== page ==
Thanksgiving Monday may be well under way and the long weekend nearly over, but I’m still thinking about thankfulness and gratitude today.

At Mass yesterday, we heard about the ten lepers Jesus cleansed, only one of whom turned back to thank Jesus and praise God for his healing (see Luke 17:11-18*). Our priest reminded us to do two things: thank God for our blessings and remember that all we have is a blessing from God and not simply the product of our own work.

Often we hear about “self-made” men and women who rose from humble roots to wealth and power. What we may not hear about is the teacher who encouraged that person as a child, the employer who gave that person a much-needed job and thus the means to pursue his or her dreams, the valuable contact that person made at a key moment. And if these people are mentioned, the timely meetings may be chalked up to “luck” and “good timing.” Not to blessings from God.

But as our priest pointed out in his homily, if we are born alive when others are stillborn, if we have hearing or sight or the ability to talk or walk when others don’t, if we have children when others can’t, if we have a job when others don’t, these are blessings that we should thank God for.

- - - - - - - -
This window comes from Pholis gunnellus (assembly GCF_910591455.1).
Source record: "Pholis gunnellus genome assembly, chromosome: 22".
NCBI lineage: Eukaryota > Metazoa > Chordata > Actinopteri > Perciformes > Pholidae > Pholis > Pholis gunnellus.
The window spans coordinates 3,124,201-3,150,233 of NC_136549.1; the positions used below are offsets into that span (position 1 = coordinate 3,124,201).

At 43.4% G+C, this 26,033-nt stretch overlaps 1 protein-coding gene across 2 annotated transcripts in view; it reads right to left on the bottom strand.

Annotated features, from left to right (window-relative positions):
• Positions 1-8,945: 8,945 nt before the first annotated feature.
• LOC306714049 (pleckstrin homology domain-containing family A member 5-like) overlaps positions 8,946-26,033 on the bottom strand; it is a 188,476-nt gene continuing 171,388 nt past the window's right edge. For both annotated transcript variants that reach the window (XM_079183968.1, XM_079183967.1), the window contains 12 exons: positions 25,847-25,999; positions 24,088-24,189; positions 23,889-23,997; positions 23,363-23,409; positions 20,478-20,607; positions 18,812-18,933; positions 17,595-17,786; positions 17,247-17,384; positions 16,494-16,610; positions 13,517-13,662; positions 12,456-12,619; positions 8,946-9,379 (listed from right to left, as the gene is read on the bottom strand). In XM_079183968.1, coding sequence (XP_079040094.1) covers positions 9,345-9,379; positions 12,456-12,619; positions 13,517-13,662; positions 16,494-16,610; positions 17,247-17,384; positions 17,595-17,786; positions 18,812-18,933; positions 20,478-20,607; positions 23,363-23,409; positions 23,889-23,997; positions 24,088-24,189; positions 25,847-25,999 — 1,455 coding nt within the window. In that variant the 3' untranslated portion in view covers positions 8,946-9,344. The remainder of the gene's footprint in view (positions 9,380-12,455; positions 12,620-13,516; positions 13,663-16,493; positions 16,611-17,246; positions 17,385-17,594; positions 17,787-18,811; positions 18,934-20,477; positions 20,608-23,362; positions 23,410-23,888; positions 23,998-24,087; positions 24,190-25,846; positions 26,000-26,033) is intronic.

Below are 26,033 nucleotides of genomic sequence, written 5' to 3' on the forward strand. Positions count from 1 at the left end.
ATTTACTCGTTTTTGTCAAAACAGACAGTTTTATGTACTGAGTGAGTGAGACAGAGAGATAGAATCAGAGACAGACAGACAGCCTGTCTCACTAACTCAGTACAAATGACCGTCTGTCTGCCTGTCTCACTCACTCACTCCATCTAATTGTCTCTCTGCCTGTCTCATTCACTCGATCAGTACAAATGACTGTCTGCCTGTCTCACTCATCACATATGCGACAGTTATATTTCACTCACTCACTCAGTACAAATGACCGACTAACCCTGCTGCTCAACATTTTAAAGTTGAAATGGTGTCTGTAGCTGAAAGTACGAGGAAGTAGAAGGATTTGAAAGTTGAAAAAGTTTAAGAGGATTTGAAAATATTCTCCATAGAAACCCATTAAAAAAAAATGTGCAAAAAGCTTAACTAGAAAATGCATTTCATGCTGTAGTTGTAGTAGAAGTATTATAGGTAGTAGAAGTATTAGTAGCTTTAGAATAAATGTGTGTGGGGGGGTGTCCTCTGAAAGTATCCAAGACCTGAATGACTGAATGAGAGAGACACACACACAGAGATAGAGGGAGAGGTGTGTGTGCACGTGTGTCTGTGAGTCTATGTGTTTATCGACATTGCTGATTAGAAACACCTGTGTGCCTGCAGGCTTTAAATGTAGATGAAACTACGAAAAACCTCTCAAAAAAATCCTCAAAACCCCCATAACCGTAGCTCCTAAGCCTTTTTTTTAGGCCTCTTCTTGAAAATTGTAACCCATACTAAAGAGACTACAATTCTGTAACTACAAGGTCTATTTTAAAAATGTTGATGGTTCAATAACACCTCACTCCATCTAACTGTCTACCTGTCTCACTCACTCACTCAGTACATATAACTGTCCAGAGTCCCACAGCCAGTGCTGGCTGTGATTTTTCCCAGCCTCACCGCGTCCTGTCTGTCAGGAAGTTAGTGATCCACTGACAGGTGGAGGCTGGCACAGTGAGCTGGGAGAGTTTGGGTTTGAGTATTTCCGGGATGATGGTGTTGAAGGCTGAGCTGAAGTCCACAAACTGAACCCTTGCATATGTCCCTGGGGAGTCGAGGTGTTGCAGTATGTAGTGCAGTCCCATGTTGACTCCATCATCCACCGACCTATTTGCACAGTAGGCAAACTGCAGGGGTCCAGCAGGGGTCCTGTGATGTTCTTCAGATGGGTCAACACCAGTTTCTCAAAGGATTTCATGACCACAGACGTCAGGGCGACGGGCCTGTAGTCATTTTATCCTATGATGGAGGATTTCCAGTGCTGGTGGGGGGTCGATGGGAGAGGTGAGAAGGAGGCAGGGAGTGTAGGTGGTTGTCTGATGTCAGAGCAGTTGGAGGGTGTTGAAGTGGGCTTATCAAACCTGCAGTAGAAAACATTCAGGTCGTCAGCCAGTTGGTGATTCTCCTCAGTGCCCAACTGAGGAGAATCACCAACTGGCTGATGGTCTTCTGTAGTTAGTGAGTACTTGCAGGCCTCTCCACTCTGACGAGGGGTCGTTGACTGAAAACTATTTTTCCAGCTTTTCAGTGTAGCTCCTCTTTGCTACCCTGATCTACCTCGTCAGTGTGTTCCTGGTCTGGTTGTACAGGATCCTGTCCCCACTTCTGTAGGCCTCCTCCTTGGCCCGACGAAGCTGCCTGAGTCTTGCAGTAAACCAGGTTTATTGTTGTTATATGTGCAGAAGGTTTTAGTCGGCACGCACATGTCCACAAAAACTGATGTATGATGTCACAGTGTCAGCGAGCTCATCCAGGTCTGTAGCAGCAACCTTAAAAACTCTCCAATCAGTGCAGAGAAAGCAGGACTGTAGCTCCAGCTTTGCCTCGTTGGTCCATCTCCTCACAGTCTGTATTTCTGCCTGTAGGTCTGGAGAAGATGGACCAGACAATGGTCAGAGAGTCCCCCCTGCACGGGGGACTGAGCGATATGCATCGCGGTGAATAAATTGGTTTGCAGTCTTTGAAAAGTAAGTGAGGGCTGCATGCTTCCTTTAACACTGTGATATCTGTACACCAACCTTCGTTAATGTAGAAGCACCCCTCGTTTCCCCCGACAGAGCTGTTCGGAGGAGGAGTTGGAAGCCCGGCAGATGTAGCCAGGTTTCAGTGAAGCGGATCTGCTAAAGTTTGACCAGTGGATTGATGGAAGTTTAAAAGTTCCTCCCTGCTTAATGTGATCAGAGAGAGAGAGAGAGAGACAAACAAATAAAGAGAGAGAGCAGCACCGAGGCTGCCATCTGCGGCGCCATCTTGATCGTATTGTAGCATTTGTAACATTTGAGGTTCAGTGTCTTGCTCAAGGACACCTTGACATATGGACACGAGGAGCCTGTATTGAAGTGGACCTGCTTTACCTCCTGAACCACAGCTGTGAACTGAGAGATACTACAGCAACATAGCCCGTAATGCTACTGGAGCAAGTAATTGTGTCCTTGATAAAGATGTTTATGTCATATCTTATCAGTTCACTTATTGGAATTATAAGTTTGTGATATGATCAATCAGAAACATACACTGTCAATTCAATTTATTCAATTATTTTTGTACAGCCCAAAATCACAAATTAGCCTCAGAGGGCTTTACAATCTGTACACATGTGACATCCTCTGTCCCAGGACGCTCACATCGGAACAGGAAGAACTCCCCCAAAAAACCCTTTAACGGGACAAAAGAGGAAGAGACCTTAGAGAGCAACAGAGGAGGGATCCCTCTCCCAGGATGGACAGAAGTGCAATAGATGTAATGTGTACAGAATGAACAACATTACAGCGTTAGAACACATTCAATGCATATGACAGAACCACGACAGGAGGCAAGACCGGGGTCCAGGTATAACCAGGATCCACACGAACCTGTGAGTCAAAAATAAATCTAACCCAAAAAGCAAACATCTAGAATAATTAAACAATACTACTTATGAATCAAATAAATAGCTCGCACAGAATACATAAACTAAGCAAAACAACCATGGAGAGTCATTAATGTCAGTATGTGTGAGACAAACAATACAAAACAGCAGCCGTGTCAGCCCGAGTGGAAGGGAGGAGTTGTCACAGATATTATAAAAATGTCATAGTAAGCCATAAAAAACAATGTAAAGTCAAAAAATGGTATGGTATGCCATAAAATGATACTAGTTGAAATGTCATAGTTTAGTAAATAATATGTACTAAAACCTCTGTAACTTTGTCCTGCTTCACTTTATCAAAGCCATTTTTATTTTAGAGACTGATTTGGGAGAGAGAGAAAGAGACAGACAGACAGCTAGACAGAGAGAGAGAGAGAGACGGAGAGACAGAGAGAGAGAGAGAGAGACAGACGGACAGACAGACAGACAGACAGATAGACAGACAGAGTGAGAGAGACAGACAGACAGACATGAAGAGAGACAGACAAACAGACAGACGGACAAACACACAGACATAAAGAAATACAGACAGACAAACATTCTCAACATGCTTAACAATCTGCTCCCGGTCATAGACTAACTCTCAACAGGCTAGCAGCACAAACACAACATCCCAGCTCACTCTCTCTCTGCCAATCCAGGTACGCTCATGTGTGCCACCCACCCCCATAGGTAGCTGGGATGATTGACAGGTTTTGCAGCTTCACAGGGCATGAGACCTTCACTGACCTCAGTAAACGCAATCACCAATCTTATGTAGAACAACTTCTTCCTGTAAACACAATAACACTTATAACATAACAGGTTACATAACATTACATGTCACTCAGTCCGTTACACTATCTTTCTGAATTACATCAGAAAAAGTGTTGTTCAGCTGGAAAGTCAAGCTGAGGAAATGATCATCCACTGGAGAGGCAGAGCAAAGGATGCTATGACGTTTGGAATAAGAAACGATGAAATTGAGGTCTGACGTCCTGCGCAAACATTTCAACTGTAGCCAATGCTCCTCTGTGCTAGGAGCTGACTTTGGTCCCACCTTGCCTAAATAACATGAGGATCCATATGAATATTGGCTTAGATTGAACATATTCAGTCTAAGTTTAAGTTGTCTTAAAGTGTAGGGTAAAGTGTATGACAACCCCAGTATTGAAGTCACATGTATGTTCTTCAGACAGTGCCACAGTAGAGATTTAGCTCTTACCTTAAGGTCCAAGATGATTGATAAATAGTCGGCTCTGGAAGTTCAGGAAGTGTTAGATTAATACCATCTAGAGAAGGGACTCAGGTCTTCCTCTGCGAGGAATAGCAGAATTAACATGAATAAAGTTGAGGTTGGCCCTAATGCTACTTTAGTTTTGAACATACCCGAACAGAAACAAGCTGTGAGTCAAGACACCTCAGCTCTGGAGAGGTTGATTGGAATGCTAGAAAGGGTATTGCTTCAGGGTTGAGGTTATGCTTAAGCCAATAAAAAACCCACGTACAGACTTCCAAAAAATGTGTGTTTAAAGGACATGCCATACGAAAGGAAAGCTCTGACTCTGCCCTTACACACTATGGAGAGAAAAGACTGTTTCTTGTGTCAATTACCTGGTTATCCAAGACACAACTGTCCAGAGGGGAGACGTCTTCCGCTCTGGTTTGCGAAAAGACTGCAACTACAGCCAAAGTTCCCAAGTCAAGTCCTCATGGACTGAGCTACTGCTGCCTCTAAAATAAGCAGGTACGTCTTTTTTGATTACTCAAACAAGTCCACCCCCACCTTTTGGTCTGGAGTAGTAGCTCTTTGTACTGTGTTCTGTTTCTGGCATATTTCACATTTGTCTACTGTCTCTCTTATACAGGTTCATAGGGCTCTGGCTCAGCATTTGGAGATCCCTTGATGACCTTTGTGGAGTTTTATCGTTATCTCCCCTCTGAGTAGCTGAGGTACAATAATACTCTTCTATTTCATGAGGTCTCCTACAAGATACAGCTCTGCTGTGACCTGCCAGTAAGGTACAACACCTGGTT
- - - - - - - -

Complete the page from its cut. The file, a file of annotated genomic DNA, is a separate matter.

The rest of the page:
We tend to take life, good health, and physical and intellectual abilities—our own or loved ones’—for granted until they’re in jeopardy or lost. Instead, we focus on what we lack or would like to change.

For example, I could dwell on the fact that I’m 40 and not at my ideal weight—or I could be thankful that I’m alive and in good health overall. That I can still see a beautiful sunset and hear my favourite music.

Or I could focus on the challenges of parenting a teenager and the fact that we don’t always see eye to eye—or I could thank God that he is healthy and active, knows his own mind, and has goals and dreams to pursue.

Whether we celebrated Thanksgiving yesterday or plan to do so today, I pray that we would recognize and be thankful every day for the ways God has blessed us.

Praise the LORD!

For it is good to sing praises to our God;

for he is gracious, and a song of praise is seemly. (Psalm 147:1)

(*Scripture reference and quote taken from the Holy Bible, Revised Standard Version, Second Catholic Edition.)

Count your blessings while you may

The big or small, whichever comes your way

“Count Your Blessings” by Richard Morgan and Edith Temple